There was a time when morning television programming was dominated by game shows. Show creator Chuck Barris was responsible for many of those shows. At one point he was responsible for 27 hours of programming in a single week.
Barris died of natural causes March 22 at his Palisades, New York home at the age of 87.
Baris began his game show empire in 1966 with “The Dating Game” – a show where a young female would ask questions of three males hidden from her and decide whom she would go out with based on their answers. Sometimes the roles would be reversed and the male would ask questions of the hidden females. Occasionally the show would feature celebrities including Farrah Fawcett, Suzanne Sommers, Michael Jackson, Steve Martin, and Arnold Schwarzenegger.
Barris was also responsible for “The Newlywed Game” – where newly married couples would test their knowledge of each other, “Dream Girl of ’67”, “Operation: Entertainment”, “The Game Game”, “Cop Out”, “The New Treasure Hunt”, “The Gong Show” – an early competition talent show that often featured bad talent which Barris also hosted, “The $1.98 Beauty Show”, “3’s a Crowd”, “Treasure Hunt”, “The New Newlywed Game”, “Anything for Laughs”, “Bamboozle”, and “The All-New Dating Game”.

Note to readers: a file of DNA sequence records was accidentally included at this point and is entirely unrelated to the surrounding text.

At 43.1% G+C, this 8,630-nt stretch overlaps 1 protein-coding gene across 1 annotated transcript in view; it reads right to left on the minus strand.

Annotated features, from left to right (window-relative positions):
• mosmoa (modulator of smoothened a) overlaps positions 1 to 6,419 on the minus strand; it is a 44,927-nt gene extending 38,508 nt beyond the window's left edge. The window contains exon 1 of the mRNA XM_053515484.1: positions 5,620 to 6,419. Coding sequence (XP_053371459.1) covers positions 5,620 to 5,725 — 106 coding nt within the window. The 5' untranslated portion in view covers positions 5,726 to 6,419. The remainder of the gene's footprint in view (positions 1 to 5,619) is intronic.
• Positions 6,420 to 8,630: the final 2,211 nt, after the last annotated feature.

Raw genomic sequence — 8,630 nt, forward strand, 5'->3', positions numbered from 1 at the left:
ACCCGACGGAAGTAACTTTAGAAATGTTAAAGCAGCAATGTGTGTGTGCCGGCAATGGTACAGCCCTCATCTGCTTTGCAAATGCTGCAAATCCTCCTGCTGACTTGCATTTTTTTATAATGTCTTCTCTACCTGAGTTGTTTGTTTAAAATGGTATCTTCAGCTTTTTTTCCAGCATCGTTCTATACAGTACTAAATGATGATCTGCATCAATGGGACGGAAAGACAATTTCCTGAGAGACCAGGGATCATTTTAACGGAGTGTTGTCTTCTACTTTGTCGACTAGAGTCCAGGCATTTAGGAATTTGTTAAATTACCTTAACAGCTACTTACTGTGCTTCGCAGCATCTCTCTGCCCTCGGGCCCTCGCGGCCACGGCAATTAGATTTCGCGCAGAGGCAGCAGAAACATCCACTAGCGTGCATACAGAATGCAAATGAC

But there was much more to Chuck Barris than game shows…he was an author – he penned an autobiography title “Confessions of a Dangerous Mind”, a songwriter including the 1962 hit “Palisades Park” and the theme songs to a few of his game shows,
He was born Charles Hirsch Barris on June 3, 1929 in Philadelphia, Pennsylvania; the son of a dentist. Before making it big as an executive producer and game show creator, Barris worked a number of jobs including a page at NBC and an assistant to Dick Clark on “American Bandstand”.
Predeceased by his only child Della, Barris is survived by his third wife Mary.
photo courtesy of: By NBC Television Network. – eBay item photo front photo back, Public Domain, https://commons.wikimedia.org/w/index.php?curid=21187209
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